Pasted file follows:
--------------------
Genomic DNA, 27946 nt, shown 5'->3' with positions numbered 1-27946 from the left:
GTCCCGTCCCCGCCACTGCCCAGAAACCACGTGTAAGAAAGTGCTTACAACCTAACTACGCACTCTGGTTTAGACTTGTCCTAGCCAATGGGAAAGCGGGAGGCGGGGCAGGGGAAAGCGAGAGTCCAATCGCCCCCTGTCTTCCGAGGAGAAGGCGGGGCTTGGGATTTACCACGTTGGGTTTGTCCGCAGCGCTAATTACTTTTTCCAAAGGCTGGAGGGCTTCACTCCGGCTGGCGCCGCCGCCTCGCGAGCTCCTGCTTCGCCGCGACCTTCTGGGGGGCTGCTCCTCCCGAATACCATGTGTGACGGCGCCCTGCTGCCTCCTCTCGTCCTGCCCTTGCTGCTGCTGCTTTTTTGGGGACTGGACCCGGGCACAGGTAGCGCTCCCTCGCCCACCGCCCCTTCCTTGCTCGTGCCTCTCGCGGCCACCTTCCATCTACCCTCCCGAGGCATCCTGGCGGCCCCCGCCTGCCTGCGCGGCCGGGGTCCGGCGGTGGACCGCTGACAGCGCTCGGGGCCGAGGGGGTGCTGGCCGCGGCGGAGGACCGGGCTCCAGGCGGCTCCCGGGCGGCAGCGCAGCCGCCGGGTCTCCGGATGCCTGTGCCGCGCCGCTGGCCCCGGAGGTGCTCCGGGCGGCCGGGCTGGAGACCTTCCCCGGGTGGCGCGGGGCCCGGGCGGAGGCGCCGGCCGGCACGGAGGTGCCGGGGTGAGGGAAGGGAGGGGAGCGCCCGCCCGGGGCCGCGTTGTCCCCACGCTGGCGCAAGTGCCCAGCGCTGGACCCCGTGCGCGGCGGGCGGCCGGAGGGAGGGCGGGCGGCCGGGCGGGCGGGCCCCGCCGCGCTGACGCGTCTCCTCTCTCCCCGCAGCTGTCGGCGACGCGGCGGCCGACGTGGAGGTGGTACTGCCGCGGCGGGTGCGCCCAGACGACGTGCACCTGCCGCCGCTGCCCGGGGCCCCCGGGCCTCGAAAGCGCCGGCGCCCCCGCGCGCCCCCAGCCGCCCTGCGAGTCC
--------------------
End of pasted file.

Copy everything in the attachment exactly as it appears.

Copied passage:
Genomic DNA, 27946 nt, shown 5'->3' with positions numbered 1-27946 from the left:
GTCCCGTCCCCGCCACTGCCCAGAAACCACGTGTAAGAAAGTGCTTACAACCTAACTACGCACTCTGGTTTAGACTTGTCCTAGCCAATGGGAAAGCGGGAGGCGGGGCAGGGGAAAGCGAGAGTCCAATCGCCCCCTGTCTTCCGAGGAGAAGGCGGGGCTTGGGATTTACCACGTTGGGTTTGTCCGCAGCGCTAATTACTTTTTCCAAAGGCTGGAGGGCTTCACTCCGGCTGGCGCCGCCGCCTCGCGAGCTCCTGCTTCGCCGCGACCTTCTGGGGGGCTGCTCCTCCCGAATACCATGTGTGACGGCGCCCTGCTGCCTCCTCTCGTCCTGCCCTTGCTGCTGCTGCTTTTTTGGGGACTGGACCCGGGCACAGGTAGCGCTCCCTCGCCCACCGCCCCTTCCTTGCTCGTGCCTCTCGCGGCCACCTTCCATCTACCCTCCCGAGGCATCCTGGCGGCCCCCGCCTGCCTGCGCGGCCGGGGTCCGGCGGTGGACCGCTGACAGCGCTCGGGGCCGAGGGGGTGCTGGCCGCGGCGGAGGACCGGGCTCCAGGCGGCTCCCGGGCGGCAGCGCAGCCGCCGGGTCTCCGGATGCCTGTGCCGCGCCGCTGGCCCCGGAGGTGCTCCGGGCGGCCGGGCTGGAGACCTTCCCCGGGTGGCGCGGGGCCCGGGCGGAGGCGCCGGCCGGCACGGAGGTGCCGGGGTGAGGGAAGGGAGGGGAGCGCCCGCCCGGGGCCGCGTTGTCCCCACGCTGGCGCAAGTGCCCAGCGCTGGACCCCGTGCGCGGCGGGCGGCCGGAGGGAGGGCGGGCGGCCGGGCGGGCGGGCCCCGCCGCGCTGACGCGTCTCCTCTCTCCCCGCAGCTGTCGGCGACGCGGCGGCCGACGTGGAGGTGGTACTGCCGCGGCGGGTGCGCCCAGACGACGTGCACCTGCCGCCGCTGCCCGGGGCCCCCGGGCCTCGAAAGCGCCGGCGCCCCCGCGCGCCCCCAGCCGCCCTGCGAGTCC